Preparation of conductive polypyrrole/polyurethane foams and their application as chemical sensors

Date of Completion

January 2006


Chemistry, Polymer|Engineering, Materials Science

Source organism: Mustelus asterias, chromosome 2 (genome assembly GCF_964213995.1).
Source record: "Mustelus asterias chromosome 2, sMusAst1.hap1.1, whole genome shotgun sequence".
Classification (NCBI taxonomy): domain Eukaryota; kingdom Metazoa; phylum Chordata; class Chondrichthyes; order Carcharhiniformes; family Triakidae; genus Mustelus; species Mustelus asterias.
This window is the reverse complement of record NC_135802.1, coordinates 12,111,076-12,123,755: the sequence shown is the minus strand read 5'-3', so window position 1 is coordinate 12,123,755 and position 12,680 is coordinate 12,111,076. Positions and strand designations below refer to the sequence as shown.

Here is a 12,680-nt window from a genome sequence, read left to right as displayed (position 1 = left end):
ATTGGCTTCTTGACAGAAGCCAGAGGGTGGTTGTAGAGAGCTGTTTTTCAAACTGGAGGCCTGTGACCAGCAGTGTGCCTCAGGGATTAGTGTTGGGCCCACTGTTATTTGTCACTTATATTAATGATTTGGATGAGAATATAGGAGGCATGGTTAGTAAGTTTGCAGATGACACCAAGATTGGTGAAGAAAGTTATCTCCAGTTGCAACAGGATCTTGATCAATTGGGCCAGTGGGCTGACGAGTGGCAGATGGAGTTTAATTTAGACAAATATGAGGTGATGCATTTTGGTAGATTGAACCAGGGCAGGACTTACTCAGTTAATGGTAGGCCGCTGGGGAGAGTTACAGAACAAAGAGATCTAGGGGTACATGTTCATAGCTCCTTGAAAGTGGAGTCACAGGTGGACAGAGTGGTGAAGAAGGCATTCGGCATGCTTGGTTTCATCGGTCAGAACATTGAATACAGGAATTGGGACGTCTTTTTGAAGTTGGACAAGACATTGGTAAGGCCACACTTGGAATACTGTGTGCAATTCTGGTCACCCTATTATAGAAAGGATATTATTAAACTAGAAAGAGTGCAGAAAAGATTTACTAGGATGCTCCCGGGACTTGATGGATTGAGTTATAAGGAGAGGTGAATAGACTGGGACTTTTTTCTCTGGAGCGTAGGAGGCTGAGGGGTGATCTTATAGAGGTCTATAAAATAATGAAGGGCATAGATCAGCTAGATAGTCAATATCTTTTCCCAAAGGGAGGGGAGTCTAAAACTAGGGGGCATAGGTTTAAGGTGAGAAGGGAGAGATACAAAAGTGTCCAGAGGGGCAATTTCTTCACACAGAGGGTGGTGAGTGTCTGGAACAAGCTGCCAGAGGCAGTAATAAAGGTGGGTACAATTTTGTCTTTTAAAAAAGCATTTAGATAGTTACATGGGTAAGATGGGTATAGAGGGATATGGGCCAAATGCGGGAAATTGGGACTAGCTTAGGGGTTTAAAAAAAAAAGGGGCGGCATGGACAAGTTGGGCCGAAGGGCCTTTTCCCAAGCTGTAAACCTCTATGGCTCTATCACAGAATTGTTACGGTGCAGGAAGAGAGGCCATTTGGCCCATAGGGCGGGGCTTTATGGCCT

Electrically conductive polypyrrole/polyurethane (PPy/PU) composite foams were prepared by first impregnating the PU foams with iodine, and then exposing the iodine-loaded PU foams to pyrrole vapor, which resulted in the in situ oxidative polymerization of pyrrole monomer by iodine oxidant. ^ Iodine sorption by polyurethane (PU) and melamine-formaldehyde (MF) foams was studied using both iodine sublimation and iodine solutions with hexanes and toluene. In the sublimation process, the diffusion kinetics was investigated and the interaction between iodine and PU foams was characterized by DSC, TGA, Raman spectroscopy and electrical conductivity measurements. In the solution process, the equilibrium absorption followed the distribution law and the distribution coefficients varied depending on the solvent used. MF foam achieved no iodine absorption in both processes which can be attributed to the lack of charge-transfer interactions. ^ The kinetics, equilibrium and mechanism of the in situ polymerization of pyrrole by iodine in a PU foam was investigated and discussed. The dopant for the PPy was primarily I3-, which formed a charge-transfer complex (PPy-I2) with the amine groups of the PPy. The conductivity of the composite foams was measured and several factors affecting the conductivity were analyzed. The chemical structure, morphology, mechanical properties and thermal stability of the composite foams, and the relationships between these factors were characterized. ^ The PPy/PU composite foams were investigated as sensors for various volatile chemicals, including some chemical warfare simulants. High sensitivity has been demonstrated for organic amine compounds, as well as two mustard agent simulants. The quasireversibility and time scale of the resistance response was qualitatively explained based on the mass uptake characteristic of amine by the composite foam. Humidity also demonstrated its influence on the resistance of the foam sensor in a completely reversible manner.^